Our innovative product Waters Mist offers dual protection, ensuring you stay safe from tick bites and enjoy a comfortable, worry-free outdoor experience. We formulated this product with essential oils that possess the said activities and more. Whether it’s prevention or relief you’re after, we’ve got you covered — so you can focus on making the most of your adventure!

Waters Mist is a soothing salve we infused with the natural power of lemongrass, tea tree, and cinnamon essential oils. These potent ingredients work in harmony to address your tick-related concerns. In addition, they can help with the symptoms of Lyme disease like rashes, redness and

Cinnamon essential oil has strong repellent activities towards Ixodes scapularis ticks while lemongrass essential oil has mild to moderate effects, this study states. Moreover, these oils have potent anti-inflammatory activities (see Table 1). Tea tree oil is also known for its antibacterial activities, this study proves, and may help prevent infection from tick bites.

Nature has provided us with powerful allies in the form of lemongrass, tea tree, and cinnamon essential oils. These remarkable ingredients offer a natural and effective approach for your tick bite concerns, and all of them exists in a single salve, Waters Mist! Although we can’t get Lyme disease from a mosquito bite, using insect repellents like Waters Mist will be very helpful in protecting ourselves from diseases carried by ticks, mosquitoes, and other insects. A quick note: This product contains Sodium borate. The government of Canada does not recommend the use of products containing Sodium borate on open wounds, cuts, or abrasions.

 Waters Mist
 Lemongrass (Cymbopogon citratus)Cinnamon (Cinnamomum zeylanicum)Tea Tree (Melaleuca alternifolia)
AntibacterialMild to Strong [1,2]Strong [25]Strong [42]
– AcneMild to Moderate [3]Strong [26]Strong [42]
– CellulitisMild to Strong [1,2,4]Strong [42]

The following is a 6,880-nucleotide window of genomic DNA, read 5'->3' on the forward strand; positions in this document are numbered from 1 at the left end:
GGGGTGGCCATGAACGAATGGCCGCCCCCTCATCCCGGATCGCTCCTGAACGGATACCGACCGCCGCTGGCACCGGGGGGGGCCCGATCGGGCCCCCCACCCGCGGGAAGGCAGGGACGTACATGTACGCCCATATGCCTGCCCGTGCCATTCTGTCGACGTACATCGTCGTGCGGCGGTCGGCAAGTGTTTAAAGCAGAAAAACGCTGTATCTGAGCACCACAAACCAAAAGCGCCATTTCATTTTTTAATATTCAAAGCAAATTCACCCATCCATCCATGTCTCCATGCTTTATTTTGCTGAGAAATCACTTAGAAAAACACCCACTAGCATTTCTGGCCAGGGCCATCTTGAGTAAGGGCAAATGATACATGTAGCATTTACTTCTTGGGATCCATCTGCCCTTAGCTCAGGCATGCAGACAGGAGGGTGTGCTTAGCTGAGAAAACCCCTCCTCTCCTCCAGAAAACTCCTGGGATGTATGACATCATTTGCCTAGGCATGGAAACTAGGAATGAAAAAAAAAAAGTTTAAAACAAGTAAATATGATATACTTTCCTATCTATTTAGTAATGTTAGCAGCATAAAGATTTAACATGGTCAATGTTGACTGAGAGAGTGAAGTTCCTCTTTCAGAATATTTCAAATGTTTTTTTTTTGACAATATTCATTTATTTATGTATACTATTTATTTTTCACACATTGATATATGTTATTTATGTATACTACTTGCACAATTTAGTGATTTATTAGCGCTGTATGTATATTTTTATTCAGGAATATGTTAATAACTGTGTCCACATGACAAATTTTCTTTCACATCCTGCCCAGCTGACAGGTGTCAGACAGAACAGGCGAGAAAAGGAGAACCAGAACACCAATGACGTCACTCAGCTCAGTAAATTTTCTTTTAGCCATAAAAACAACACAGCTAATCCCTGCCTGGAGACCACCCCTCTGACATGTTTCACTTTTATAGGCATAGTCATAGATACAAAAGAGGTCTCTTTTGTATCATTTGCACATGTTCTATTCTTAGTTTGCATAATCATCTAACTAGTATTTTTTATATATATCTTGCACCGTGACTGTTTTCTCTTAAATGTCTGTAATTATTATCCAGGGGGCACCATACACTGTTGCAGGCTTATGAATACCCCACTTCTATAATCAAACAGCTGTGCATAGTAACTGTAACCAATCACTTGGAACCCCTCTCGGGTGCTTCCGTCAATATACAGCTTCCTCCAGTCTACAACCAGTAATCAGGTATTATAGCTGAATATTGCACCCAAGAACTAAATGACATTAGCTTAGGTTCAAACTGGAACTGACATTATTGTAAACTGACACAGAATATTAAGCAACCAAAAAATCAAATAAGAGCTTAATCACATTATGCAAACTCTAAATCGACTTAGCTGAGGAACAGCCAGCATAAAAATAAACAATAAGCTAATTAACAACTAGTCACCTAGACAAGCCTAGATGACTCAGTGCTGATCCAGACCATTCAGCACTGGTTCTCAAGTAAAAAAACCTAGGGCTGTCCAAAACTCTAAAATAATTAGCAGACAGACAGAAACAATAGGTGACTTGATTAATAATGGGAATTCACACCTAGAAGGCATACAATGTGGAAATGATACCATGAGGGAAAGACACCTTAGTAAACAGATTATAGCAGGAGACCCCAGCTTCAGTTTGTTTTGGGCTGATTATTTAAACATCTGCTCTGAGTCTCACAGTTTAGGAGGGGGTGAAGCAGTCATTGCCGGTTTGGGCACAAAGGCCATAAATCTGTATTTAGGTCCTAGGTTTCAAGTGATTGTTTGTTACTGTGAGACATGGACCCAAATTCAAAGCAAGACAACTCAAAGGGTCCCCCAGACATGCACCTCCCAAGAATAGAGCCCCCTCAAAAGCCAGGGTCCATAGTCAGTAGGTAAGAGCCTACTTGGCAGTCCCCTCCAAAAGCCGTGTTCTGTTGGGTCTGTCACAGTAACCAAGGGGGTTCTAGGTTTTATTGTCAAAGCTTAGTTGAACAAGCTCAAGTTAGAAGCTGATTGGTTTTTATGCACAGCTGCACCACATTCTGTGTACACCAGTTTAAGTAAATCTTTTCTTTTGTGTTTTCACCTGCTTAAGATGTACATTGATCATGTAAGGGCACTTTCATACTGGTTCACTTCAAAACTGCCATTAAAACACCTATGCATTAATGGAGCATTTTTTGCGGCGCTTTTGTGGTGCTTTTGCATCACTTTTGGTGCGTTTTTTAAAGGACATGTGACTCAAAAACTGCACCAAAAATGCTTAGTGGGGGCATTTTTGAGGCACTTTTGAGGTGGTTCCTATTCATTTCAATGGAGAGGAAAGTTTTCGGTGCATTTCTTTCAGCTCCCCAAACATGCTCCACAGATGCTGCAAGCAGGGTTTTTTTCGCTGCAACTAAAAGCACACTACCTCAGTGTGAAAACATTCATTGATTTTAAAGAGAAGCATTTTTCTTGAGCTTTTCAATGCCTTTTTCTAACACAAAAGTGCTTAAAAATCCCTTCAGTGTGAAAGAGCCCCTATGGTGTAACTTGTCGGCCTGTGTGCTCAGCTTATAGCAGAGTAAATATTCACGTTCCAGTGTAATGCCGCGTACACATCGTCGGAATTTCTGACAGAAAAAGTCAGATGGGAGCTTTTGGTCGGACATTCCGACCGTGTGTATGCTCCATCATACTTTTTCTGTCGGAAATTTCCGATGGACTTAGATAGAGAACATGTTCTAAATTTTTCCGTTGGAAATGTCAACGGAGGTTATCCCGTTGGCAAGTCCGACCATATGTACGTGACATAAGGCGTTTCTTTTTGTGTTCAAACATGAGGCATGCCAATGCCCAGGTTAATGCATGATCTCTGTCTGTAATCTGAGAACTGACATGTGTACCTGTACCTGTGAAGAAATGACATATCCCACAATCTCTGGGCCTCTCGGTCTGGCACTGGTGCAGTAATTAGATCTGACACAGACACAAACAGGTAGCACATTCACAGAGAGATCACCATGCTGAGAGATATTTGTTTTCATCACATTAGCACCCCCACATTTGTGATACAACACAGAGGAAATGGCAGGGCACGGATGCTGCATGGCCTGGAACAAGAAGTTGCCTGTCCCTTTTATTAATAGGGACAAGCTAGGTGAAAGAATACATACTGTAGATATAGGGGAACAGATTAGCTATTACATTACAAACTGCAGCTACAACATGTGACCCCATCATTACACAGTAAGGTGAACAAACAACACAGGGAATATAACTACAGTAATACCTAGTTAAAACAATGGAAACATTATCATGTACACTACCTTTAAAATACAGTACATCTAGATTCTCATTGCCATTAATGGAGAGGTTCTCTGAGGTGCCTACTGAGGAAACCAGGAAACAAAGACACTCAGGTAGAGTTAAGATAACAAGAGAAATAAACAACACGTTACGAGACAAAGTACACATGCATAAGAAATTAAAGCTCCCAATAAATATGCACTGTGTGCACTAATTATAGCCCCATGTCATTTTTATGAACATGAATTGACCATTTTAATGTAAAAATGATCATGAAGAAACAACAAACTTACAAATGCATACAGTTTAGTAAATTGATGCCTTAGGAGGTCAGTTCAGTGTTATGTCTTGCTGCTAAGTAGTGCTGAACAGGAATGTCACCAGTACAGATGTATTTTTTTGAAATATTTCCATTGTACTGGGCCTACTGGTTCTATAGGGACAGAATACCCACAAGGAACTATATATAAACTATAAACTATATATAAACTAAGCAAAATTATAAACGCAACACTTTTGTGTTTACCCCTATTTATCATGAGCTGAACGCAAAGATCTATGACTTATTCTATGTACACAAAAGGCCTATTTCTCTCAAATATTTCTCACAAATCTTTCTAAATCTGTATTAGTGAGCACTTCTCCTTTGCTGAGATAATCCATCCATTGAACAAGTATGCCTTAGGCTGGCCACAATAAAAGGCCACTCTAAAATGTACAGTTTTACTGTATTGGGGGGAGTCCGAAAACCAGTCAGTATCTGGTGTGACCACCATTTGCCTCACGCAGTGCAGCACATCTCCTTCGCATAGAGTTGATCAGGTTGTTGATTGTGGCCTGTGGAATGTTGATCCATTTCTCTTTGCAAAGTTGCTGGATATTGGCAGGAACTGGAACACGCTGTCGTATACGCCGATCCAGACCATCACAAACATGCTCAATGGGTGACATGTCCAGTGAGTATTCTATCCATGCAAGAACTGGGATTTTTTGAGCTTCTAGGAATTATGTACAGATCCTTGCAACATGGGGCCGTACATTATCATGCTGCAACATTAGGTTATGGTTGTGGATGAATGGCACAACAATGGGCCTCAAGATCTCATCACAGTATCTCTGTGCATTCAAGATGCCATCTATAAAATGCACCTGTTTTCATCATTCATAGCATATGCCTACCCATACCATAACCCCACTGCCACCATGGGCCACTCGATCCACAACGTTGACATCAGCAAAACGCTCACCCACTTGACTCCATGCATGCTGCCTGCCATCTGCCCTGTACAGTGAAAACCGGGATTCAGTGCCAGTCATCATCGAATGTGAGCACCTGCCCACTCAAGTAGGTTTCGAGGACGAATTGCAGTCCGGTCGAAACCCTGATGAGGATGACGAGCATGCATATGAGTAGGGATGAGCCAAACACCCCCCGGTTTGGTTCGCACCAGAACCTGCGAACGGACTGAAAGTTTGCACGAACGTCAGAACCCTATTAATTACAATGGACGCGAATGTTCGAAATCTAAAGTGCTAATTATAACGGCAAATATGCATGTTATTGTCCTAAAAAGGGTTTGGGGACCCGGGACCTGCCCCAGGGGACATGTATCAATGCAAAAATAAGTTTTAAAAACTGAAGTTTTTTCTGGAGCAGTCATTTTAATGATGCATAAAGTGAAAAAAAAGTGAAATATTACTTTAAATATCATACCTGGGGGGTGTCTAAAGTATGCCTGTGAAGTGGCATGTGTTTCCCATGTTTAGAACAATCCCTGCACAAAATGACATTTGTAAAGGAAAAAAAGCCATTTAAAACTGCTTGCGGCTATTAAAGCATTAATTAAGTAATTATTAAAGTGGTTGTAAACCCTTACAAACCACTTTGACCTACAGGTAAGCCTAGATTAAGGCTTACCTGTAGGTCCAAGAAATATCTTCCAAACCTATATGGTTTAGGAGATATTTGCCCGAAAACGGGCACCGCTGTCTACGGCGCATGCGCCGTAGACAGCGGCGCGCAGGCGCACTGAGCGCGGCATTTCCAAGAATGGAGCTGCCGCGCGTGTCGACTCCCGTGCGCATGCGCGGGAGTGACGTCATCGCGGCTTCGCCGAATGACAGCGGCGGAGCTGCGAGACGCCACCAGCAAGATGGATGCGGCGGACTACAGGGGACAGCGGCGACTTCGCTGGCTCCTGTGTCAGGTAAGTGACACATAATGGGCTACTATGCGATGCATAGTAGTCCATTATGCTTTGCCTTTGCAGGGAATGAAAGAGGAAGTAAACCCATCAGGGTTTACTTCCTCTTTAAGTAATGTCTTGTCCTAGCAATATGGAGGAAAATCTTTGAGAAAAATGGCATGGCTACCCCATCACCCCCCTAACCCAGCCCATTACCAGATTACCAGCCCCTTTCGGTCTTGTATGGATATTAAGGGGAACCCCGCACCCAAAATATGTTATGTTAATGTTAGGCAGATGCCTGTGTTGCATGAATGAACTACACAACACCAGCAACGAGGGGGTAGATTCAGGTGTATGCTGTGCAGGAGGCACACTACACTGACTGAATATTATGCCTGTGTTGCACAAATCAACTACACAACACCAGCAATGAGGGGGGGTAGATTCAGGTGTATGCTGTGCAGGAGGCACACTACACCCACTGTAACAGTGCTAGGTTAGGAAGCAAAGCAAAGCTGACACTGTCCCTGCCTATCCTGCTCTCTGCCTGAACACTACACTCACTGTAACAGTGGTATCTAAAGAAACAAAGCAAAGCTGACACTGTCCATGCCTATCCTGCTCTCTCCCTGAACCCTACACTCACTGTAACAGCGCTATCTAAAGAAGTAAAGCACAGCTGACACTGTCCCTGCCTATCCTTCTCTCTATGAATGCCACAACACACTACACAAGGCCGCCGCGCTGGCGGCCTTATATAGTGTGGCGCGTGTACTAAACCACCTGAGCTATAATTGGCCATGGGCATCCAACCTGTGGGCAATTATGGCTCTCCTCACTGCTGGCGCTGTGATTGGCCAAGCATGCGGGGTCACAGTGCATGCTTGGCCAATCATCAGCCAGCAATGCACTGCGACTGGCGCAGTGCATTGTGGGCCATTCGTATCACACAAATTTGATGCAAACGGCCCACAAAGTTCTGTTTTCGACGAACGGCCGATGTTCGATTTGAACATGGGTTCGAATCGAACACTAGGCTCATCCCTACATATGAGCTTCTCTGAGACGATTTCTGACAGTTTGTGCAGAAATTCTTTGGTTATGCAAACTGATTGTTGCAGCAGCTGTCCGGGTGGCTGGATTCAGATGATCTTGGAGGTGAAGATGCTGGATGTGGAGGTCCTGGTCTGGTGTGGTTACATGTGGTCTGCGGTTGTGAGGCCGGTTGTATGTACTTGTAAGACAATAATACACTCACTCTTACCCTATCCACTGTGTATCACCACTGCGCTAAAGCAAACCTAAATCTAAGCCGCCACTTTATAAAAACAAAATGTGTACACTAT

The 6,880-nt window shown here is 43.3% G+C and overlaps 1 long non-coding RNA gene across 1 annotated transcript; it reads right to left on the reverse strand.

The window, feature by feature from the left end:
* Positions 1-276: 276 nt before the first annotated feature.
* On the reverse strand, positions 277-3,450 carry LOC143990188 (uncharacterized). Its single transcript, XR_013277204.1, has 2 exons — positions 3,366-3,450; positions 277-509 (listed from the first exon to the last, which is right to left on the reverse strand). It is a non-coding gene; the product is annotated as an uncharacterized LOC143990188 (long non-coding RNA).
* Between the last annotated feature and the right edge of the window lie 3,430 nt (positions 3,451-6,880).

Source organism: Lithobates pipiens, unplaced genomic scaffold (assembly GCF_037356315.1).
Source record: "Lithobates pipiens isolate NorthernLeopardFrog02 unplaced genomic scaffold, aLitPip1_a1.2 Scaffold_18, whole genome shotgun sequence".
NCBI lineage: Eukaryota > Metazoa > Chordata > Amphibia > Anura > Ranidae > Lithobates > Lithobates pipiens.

– ItchMild to Strong [1,2,3]Strong [42]
– Skin infectionsMild to Strong [1,2,3]Mild to Strong [27]Strong [42]
Anti-inflammatoryStrong [5]Strong [28]Moderate to Strong [43]
   – AcneMild to Moderate [3]Strong [26]Strong [42]
   – SwellingStrong [5]Strong [28]Strong [118]
AntifungalStrong [5,6]Mild to Strong [29]Moderate to Strong [44]
   – Athlete’s foot (Foot itch)Strong [7,8]Strong [29]Moderate to Strong [45]
   – ItchStrong [9,10]Moderate to Strong [42]
AntimicrobialMild to Strong [1,2]Strong [30,25,31]Strong [42]
Antioxidant (fights skin damage and aging)Strong [11,2]Strong [32,33,25]Moderate to Strong [46]
AntiparasiticStrong [12,13]Mild to Moderate [34]Strong [47]
Antispasmodic (relieves muscle spasms)Strong [14]Mild to Moderate [35]
Insecticidal (Kills insects)Strong [15]Strong [36]Strong [48]
Moisturizing (for dry and/or cracked skin)Moderate to Strong [16]Moderate to Strong [49]
Reduces bruisingModerate to Strong [17]StrongStrong [50]
Reduces celluliteStrong [18]
Reduces hyperpigmentationModerate to Strong [19]Mild to Moderate [37]Strong [51]
Reduces or relieves painStrong [20]Strong [28,38]
Repels InsectsStrong [21,22,23]Moderate to Strong [39,40]Strong [48]
Treats cramps
Healing woundsStrong [24]Strong [41]Moderate to Strong [52]

Table 1. Biological properties of the main ingredients of Waters Mist.

As you venture outdoors and explore, remember to harness the benefits of these essential oils using Waters Mist and enjoy a comfortable, worry-free experience. Always consult a healthcare professional if you have any concerns about tick bites or Lyme disease, and stay safe outdoors.

FAQ

Can you get Lyme disease from a mosquito?

No, you can’t get Lyme disease from a mosquito.

What type of insect can transmit Lyme disease?

Ticks, especially blacklegged or deer ticks, transmit Lyme disease to humans.

Which CANhaveTODAY product can help with the symptoms of tick bites?

Waters Mist can help with the symptoms of tick bites. It is a powerful anti-inflammatory that can relieve the itch, redness, and swelling of the tick bite.

Related resources